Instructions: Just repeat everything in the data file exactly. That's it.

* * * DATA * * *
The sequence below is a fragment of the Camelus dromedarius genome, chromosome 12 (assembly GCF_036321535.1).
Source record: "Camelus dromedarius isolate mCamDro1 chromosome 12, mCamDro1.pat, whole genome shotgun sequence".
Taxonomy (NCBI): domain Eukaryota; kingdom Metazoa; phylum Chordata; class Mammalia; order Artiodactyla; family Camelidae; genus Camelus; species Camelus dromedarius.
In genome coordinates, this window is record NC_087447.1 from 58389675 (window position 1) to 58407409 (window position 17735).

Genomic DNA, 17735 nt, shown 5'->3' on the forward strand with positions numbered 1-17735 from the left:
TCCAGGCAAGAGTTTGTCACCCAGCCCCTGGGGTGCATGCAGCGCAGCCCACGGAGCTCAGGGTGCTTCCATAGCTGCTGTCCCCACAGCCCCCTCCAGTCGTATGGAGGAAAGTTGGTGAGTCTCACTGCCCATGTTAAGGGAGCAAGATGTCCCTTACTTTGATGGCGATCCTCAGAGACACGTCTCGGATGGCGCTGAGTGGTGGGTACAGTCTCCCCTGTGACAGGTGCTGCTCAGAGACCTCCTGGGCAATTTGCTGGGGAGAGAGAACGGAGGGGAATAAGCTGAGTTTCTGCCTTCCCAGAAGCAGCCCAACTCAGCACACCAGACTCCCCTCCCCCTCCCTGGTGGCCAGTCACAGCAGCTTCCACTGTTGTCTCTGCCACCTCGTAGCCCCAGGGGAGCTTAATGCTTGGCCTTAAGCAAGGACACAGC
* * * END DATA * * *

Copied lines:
The sequence below is a fragment of the Camelus dromedarius genome, chromosome 12 (assembly GCF_036321535.1).
Source record: "Camelus dromedarius isolate mCamDro1 chromosome 12, mCamDro1.pat, whole genome shotgun sequence".
Taxonomy (NCBI): domain Eukaryota; kingdom Metazoa; phylum Chordata; class Mammalia; order Artiodactyla; family Camelidae; genus Camelus; species Camelus dromedarius.
In genome coordinates, this window is record NC_087447.1 from 58389675 (window position 1) to 58407409 (window position 17735).

Genomic DNA, 17735 nt, shown 5'->3' on the forward strand with positions numbered 1-17735 from the left:
TCCAGGCAAGAGTTTGTCACCCAGCCCCTGGGGTGCATGCAGCGCAGCCCACGGAGCTCAGGGTGCTTCCATAGCTGCTGTCCCCACAGCCCCCTCCAGTCGTATGGAGGAAAGTTGGTGAGTCTCACTGCCCATGTTAAGGGAGCAAGATGTCCCTTACTTTGATGGCGATCCTCAGAGACACGTCTCGGATGGCGCTGAGTGGTGGGTACAGTCTCCCCTGTGACAGGTGCTGCTCAGAGACCTCCTGGGCAATTTGCTGGGGAGAGAGAACGGAGGGGAATAAGCTGAGTTTCTGCCTTCCCAGAAGCAGCCCAACTCAGCACACCAGACTCCCCTCCCCCTCCCTGGTGGCCAGTCACAGCAGCTTCCACTGTTGTCTCTGCCACCTCGTAGCCCCAGGGGAGCTTAATGCTTGGCCTTAAGCAAGGACACAGC